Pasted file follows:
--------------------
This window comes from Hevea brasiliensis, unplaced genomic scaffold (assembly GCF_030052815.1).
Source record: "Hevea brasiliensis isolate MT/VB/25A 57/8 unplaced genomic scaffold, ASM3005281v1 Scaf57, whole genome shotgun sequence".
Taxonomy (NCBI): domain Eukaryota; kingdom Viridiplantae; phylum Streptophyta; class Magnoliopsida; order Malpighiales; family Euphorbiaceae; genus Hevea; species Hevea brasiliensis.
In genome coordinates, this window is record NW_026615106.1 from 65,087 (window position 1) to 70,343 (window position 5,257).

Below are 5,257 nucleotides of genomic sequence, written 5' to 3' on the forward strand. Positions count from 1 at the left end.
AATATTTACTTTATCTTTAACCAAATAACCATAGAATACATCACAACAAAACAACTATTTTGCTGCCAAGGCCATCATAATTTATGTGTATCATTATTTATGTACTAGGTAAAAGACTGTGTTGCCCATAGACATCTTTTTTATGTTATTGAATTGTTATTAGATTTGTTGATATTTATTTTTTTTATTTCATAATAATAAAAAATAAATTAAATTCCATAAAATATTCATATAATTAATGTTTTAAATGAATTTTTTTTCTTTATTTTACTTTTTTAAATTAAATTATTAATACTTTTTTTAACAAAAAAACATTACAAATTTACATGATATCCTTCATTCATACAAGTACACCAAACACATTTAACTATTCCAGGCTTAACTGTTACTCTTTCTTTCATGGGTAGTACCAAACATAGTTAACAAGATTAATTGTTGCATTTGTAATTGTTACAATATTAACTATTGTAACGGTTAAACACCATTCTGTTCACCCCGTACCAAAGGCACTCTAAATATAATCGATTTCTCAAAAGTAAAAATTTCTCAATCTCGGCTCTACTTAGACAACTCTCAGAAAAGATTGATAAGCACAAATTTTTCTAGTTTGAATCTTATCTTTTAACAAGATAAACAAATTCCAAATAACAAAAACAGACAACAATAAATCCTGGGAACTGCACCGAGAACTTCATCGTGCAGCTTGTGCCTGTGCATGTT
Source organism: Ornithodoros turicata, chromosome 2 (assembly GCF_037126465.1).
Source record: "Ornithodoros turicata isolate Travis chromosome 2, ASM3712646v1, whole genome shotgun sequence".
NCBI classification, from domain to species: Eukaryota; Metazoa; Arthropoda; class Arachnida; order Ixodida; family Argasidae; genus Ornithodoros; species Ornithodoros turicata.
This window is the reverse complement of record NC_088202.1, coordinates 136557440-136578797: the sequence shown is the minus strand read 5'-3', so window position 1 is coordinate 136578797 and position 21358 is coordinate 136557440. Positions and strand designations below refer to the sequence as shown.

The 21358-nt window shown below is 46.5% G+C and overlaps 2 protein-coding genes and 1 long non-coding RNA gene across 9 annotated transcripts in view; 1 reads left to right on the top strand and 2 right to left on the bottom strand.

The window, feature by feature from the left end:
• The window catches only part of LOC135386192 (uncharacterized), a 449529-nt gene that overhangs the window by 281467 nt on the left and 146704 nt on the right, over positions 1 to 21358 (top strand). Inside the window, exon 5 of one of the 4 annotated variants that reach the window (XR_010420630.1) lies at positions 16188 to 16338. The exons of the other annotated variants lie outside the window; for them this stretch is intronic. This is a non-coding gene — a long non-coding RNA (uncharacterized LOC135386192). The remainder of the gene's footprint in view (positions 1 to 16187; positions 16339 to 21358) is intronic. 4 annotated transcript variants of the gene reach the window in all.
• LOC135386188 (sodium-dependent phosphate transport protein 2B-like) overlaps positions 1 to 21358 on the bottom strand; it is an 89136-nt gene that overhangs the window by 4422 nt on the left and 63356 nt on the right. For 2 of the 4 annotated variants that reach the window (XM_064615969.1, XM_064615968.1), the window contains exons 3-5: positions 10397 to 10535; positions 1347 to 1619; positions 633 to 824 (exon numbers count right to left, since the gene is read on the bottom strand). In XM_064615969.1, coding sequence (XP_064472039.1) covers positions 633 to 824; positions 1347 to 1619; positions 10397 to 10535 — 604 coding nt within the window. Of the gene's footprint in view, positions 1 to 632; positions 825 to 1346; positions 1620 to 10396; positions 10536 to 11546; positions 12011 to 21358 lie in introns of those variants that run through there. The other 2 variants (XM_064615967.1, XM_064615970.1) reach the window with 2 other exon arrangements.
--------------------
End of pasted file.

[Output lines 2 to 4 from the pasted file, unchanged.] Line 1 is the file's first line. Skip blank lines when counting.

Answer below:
Source record: "Hevea brasiliensis isolate MT/VB/25A 57/8 unplaced genomic scaffold, ASM3005281v1 Scaf57, whole genome shotgun sequence".
Taxonomy (NCBI): domain Eukaryota; kingdom Viridiplantae; phylum Streptophyta; class Magnoliopsida; order Malpighiales; family Euphorbiaceae; genus Hevea; species Hevea brasiliensis.
In genome coordinates, this window is record NW_026615106.1 from 65,087 (window position 1) to 70,343 (window position 5,257).